The Costs of Collectivism

Article excerpt

Mention the nationalised railways, the BBC, the town halls, the old gas and electricity boards, and the British always groaned and sneered. But mention the National Health Service, and people use the language of a fundamentalist religious sect: the political historian Peter Hennessy has called it "one of the finest institutions ever built by anybody anywhere"; a health policy pundit, Professor RudolfKlein, calls it "the only service organised around an ethical imperative"; Aneurin Bevan himself thought it made society "more wholesome, more serene, and spiritually healthier". All Labour politicians live in the shadow of Bevan's towering achievement. Nothing they do can ever match it. The Third Way will not produce anything comparable to this triumph of old Labour collectivism.

But in a society of instant gratification and consumer power, modern politicians neglect to spell out the costs of collectivism. First, the NHS has to be paid for. It is a peculiar weakness of the British that they expect both health and food to be cheap, while being willing to pay ridiculous sums for houses. It is well known that the UK spends a lower proportion of its GDP on health than almost any other industrialised country, and this is usually attributed, with some justice, to the superior efficiency of the NHS, which doesn't incur the administrative costs of a private insurance system or the medical costs of unnecessary treatments. But this is only part of the story. The British deficit in health spending isn't purely the result of higher private spending elsewhere; it is also the result of lower public spending here - lower (again as a proportion of GDP) even than the notoriously non-collectivist United States. We now know some of the results: comparatively low survival rates, for example, for people suffering lung or breast cancer.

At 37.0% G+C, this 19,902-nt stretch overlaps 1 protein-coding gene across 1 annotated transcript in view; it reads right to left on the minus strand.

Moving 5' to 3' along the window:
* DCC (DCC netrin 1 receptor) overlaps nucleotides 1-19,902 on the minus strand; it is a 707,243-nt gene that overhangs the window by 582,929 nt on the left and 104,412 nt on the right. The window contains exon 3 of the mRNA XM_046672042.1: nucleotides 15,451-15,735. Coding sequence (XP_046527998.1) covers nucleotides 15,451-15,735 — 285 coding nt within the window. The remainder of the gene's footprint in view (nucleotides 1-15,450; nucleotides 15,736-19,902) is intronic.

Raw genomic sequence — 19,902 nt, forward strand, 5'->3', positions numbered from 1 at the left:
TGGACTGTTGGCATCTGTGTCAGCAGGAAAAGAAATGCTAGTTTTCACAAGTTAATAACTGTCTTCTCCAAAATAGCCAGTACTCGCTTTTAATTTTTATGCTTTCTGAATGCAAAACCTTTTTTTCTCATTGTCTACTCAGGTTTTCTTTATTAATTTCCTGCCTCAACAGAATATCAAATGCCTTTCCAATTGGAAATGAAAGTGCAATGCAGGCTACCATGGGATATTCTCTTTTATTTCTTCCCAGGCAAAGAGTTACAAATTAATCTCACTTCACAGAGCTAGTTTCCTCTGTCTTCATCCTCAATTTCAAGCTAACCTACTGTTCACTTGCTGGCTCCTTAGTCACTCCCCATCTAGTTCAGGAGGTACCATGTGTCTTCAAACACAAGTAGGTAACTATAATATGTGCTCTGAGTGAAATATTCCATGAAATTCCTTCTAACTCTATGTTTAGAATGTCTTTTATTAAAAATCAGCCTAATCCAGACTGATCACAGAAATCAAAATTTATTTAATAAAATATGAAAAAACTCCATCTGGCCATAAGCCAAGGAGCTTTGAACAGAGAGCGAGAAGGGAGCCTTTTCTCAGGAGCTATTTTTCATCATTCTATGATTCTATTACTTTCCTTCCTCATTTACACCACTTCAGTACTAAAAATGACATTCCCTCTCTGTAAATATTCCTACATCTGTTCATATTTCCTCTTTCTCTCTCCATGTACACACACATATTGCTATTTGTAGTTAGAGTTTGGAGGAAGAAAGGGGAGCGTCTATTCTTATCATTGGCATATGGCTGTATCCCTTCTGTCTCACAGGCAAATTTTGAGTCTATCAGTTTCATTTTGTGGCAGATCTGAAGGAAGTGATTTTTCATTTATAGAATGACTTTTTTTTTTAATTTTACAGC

Second, the NHS needs to ration resources. Quite apart from the capacity of expensive technology to keep alive those who would otherwise die, nobody ever considers themselves in perfect health: there is always a wart to be removed, an irritable bowel to be explored, a back pain to be relieved, a sex drive to be restored. It is a law of economics that individuals will consume a product until the costs of additional consumption exceed the benefits. Since there is no charge for hospital treatment in the NHS, the costs must be incurred in time: waiting to get on a waiting-list, waiting to get into a hospital, waiting for a bed or a doctor's time once you get there. …